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395 UNDERSTANDING RESIDENT CONCERNS WITH AMBULATORY CARE EXPERIENCES IN TRAINING.
  1. C. Powell1,
  2. E. Brownfield1
  1. 1Medical University of South Carolina, Charleston, SC

Abstract

Purpose Internal medicine residents have been increasingly choosing subspecialty careers over those in general internal medicine. Resident evaluations of the ambulatory general internal medicine training have been consistently decreasing. Ambulatory internal medicine has become complicated across all practice settings, academic to private practice. The office microsystem has become a target for meaningful primary care change. We conducted resident focus groups to discuss ambulatory experiences during training.

Methods All residents were invited to participate in one of three focus groups over the standard noon conference time. Thirty-nine (43%) residents participated. Three sessions were held, one for each level of training: postgraduate year (PGY) 1, 2, and 3 or higher, with similar numbers participating in each session. Resident comments were elicited on the topics of dislikes with the ambulatory experience, educational benefit of both continuity clinic and ambulatory care block experiences, types of patients cared for in the clinic, learning needs, and the ideal resident clinic.

Results The primary themes that emerged from the focus groups included patient scheduling, medical records, clinic organization, system-based care, patient characteristics, resident expectations of attendings and vice versa, and resident education, including didactics, evaluation, and areas in which residents lack confidence due to lack of sufficient exposure. These limited-exposure areas included prevention, office procedures, dermatology, sports medicine/orthopedics, business of medicine and billing, time management, and researching clinical questions in an office setting. Overall, these themes and concerns were consistent across all levels of training.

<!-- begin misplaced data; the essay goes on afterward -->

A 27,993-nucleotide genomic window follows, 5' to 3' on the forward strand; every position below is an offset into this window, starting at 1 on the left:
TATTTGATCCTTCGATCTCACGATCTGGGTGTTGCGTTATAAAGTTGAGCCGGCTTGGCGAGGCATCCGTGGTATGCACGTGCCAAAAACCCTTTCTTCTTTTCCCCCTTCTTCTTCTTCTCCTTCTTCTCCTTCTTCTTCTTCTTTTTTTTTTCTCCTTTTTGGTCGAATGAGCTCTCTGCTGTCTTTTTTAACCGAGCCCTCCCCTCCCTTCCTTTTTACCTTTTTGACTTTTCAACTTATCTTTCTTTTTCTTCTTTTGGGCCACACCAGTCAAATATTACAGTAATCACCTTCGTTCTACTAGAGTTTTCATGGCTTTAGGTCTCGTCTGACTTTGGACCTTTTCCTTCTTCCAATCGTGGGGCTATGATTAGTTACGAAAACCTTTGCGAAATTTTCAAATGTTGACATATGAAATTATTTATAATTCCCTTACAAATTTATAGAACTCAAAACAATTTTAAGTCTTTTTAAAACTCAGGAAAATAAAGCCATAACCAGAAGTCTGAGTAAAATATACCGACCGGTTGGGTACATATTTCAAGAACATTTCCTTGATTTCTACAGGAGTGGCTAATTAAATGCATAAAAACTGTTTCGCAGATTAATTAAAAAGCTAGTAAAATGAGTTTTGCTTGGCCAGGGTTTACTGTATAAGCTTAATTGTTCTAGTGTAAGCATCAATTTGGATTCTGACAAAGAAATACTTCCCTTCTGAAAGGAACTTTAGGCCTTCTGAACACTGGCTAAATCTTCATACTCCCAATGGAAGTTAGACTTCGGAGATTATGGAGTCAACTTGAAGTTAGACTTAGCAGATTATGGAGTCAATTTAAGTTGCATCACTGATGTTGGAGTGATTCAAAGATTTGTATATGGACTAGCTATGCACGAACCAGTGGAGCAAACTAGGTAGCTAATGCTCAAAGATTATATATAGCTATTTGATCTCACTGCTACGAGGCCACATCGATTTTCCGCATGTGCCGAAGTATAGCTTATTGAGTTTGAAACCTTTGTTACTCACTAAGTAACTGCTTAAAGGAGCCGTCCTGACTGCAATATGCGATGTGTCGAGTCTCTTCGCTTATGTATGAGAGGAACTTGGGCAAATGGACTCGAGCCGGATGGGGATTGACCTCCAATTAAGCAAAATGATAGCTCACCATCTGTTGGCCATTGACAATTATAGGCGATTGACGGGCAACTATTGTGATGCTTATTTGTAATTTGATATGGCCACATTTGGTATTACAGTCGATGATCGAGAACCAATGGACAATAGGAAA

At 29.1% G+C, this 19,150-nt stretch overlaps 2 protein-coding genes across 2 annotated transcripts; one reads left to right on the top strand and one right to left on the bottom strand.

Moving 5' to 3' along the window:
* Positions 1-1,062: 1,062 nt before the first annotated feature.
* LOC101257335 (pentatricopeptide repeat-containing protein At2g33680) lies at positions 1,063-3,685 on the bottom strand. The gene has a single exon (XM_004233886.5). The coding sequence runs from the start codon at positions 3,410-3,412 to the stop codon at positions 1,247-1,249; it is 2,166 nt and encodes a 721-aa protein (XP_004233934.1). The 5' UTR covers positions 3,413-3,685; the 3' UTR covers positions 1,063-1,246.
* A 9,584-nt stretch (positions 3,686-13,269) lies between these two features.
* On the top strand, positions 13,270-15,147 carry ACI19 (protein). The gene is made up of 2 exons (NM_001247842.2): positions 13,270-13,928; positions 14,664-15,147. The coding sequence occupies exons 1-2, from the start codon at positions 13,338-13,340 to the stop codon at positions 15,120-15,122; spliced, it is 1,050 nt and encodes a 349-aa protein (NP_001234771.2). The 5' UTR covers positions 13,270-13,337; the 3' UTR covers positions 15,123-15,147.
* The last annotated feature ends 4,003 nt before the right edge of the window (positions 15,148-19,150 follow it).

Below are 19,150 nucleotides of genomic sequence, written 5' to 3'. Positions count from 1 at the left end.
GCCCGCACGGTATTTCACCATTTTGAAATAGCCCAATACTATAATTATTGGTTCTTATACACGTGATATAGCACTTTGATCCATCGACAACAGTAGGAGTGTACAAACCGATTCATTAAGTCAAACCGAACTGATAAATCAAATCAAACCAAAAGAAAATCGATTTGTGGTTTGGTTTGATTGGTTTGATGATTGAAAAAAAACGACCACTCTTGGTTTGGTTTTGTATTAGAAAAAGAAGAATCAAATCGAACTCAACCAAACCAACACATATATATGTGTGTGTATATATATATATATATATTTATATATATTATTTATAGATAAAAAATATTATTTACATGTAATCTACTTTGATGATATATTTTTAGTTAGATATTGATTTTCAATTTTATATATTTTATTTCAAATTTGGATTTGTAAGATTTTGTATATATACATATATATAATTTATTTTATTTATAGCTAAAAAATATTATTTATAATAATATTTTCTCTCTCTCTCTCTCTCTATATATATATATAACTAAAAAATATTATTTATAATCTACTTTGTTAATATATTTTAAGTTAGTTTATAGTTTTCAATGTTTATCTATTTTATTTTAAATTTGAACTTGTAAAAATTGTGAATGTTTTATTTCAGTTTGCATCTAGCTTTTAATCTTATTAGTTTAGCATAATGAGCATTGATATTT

Conclusions Internal medicine residents have traditionally felt that residency culture is inpatient-centric and therefore voiced concerns spanning all areas of their ambulatory education. The resultant themes from our focus groups parallel those concerns plaguing most internal medicine practices, academic to private practice. With this knowledge, ambulatory education can change to meet residents perceived needs, improve confidence with general internal medicine knowledge and skills, and potentially result in higher percentages of residents choosing a career in general internal medicine. We are tailoring the ambulatory experiences in our residency program to include changes based on our residents' concerns.

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